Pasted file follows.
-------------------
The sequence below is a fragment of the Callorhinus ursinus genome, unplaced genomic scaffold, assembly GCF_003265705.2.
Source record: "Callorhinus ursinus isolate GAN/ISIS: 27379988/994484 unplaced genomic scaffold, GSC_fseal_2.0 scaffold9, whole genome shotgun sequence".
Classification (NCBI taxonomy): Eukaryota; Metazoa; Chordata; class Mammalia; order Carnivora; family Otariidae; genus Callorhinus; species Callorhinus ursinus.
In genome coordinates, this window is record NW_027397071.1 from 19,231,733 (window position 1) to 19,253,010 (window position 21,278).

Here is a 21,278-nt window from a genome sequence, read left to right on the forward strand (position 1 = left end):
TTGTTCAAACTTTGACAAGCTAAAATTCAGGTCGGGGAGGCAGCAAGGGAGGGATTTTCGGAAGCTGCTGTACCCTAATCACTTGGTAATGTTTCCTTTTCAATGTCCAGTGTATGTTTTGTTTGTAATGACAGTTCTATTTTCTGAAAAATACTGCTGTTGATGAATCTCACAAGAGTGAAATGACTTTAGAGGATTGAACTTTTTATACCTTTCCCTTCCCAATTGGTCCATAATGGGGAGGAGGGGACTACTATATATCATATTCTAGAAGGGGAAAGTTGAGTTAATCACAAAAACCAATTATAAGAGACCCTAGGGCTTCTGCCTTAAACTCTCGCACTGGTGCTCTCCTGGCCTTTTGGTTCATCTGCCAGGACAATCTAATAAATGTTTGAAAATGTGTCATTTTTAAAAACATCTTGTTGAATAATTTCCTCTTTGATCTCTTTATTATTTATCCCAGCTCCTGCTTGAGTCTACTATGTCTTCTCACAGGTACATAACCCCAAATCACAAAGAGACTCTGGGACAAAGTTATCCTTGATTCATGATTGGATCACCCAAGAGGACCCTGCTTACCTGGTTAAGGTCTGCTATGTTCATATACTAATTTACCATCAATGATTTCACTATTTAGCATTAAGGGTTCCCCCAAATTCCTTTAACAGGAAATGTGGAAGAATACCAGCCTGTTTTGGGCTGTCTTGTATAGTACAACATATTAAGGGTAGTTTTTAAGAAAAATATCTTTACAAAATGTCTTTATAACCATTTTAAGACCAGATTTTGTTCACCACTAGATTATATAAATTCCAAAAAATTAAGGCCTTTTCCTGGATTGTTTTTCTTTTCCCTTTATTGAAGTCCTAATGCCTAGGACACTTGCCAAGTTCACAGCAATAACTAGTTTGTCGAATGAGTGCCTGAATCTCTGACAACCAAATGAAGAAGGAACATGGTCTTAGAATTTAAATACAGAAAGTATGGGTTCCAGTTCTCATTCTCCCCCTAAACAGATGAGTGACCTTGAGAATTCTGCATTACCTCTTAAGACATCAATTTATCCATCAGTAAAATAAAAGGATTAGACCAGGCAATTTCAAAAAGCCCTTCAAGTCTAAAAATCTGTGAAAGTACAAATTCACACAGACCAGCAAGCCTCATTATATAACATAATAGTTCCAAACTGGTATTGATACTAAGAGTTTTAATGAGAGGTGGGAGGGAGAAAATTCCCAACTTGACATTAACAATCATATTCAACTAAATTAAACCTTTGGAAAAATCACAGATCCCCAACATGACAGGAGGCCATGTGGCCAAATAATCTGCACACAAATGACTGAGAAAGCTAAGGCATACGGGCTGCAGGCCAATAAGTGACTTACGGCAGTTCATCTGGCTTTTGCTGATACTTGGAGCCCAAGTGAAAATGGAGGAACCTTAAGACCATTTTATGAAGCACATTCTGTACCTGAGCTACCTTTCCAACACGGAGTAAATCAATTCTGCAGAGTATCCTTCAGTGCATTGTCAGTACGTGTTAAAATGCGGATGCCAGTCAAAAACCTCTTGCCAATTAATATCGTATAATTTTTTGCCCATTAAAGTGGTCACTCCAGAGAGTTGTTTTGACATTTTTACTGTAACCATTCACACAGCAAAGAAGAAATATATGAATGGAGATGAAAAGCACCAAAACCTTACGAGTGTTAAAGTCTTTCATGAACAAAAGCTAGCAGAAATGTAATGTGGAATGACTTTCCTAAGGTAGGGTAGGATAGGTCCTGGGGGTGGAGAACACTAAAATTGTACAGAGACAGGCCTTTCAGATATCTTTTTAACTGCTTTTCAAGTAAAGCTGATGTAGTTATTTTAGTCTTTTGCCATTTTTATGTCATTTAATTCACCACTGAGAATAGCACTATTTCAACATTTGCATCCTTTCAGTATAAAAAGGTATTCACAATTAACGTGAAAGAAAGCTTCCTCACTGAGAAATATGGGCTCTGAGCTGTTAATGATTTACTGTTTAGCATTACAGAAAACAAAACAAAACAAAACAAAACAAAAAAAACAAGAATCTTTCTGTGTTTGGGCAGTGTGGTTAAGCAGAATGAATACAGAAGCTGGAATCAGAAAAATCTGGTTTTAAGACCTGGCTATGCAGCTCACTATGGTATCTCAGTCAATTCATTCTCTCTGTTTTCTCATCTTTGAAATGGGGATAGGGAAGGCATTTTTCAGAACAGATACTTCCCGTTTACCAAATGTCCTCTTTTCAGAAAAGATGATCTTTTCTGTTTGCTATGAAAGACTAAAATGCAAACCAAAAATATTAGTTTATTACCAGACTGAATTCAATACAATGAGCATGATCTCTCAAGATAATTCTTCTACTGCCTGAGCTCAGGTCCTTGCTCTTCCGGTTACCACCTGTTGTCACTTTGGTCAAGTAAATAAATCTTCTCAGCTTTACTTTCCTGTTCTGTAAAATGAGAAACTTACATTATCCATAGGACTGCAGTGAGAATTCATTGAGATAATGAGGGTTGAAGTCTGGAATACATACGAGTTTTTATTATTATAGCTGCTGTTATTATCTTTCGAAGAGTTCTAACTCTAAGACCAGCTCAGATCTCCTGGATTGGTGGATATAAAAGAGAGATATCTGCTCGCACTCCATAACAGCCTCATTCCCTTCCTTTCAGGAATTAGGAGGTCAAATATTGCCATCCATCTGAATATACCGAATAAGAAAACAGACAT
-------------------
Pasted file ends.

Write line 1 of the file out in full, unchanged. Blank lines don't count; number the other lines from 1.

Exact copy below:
The sequence below is a fragment of the Callorhinus ursinus genome, unplaced genomic scaffold, assembly GCF_003265705.2.